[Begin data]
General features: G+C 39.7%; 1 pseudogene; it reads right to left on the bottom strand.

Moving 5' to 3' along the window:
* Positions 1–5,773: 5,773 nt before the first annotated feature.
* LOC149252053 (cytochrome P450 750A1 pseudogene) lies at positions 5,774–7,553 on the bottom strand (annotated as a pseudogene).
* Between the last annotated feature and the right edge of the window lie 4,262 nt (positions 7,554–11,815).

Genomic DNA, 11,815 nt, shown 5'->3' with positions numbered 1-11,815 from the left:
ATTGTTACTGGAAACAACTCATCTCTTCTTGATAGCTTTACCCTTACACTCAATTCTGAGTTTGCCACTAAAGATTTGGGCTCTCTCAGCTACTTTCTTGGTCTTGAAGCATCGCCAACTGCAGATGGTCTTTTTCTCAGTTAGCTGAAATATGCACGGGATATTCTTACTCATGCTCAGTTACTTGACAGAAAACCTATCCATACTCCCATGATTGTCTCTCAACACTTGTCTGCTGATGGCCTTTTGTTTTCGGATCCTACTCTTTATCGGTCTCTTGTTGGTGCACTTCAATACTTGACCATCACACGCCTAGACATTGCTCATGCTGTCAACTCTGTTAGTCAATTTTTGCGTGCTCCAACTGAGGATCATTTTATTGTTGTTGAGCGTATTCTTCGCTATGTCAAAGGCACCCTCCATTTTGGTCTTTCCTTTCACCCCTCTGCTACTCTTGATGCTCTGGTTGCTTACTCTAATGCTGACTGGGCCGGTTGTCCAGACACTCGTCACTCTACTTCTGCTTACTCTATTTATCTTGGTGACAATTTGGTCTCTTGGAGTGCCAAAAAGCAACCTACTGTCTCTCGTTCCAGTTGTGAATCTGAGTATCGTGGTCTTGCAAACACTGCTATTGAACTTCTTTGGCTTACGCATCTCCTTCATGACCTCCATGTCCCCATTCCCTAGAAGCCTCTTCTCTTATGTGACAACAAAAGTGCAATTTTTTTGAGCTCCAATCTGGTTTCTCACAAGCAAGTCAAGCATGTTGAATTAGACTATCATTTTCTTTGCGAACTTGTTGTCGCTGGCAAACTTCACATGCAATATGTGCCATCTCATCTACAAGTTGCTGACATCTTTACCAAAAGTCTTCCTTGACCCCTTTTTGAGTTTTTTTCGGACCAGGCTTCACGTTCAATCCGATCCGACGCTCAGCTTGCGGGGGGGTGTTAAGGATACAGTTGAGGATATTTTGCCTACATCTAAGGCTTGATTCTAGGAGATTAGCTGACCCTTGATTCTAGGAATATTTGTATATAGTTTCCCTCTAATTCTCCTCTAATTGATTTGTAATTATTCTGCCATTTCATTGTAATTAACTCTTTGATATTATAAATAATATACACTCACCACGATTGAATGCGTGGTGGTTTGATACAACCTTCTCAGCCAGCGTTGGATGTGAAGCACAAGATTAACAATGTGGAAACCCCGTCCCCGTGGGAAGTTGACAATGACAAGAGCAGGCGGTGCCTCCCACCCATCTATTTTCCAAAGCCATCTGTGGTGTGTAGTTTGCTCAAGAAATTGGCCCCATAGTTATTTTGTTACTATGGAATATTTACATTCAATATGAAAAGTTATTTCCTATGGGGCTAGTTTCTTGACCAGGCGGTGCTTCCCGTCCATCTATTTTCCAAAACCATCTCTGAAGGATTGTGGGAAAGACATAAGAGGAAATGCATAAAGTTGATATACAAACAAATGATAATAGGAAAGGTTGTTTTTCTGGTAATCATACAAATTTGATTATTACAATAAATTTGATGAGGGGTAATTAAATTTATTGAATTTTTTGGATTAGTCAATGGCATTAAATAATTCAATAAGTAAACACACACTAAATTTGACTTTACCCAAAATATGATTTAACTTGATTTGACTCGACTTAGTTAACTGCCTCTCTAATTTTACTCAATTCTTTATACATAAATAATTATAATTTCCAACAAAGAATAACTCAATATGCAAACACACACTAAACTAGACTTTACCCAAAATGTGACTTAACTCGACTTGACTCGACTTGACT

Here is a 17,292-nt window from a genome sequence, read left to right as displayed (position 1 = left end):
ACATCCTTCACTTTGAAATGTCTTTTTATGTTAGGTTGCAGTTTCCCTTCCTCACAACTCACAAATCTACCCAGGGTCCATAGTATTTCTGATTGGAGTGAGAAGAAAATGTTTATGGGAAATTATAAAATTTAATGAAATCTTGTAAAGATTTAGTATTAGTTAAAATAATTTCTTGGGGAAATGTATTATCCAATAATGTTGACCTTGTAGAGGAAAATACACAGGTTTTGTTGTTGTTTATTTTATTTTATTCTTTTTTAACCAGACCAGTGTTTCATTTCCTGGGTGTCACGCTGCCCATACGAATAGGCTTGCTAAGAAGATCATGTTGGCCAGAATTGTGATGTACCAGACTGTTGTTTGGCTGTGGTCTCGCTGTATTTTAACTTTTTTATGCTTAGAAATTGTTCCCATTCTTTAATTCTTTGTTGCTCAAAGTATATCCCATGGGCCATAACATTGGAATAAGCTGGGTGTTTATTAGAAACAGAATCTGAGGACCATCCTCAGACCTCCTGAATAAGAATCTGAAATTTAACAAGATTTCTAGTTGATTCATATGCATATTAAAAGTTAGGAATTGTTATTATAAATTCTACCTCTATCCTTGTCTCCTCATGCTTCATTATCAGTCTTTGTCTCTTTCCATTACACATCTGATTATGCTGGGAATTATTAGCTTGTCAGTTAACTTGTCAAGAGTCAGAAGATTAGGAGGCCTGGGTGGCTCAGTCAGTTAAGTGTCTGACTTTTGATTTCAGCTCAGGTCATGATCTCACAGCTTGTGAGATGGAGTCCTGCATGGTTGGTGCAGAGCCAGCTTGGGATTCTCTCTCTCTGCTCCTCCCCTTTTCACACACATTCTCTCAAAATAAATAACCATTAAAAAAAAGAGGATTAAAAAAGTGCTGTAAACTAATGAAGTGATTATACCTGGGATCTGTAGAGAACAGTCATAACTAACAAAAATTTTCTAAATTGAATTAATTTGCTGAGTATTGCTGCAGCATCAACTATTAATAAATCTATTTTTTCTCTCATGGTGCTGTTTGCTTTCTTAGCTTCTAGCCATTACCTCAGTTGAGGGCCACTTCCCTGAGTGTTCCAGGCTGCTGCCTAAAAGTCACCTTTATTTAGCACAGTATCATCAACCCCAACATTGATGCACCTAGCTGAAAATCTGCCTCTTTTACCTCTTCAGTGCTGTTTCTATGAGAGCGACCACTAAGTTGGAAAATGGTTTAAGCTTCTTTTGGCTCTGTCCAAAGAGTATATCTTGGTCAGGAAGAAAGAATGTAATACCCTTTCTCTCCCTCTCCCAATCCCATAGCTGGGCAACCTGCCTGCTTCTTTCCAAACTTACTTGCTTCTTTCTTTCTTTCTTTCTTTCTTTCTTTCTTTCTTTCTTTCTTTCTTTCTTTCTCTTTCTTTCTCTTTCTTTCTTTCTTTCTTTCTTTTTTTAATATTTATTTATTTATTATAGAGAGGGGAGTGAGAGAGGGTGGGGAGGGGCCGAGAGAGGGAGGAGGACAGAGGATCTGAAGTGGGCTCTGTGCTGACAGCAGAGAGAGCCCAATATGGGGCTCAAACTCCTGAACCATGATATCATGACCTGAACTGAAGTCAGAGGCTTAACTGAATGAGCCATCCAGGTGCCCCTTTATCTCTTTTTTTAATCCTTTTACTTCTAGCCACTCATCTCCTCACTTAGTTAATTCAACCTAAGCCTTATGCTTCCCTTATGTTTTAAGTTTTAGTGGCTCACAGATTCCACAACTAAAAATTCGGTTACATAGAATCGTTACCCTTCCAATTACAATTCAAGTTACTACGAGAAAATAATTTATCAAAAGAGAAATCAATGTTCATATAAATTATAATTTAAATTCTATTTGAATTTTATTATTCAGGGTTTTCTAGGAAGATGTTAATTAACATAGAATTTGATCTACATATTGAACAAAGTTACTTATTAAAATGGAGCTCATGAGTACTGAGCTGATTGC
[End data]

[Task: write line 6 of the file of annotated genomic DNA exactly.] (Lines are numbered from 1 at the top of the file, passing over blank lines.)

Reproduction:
Genomic DNA, 11,815 nt, shown 5'->3' with positions numbered 1-11,815 from the left: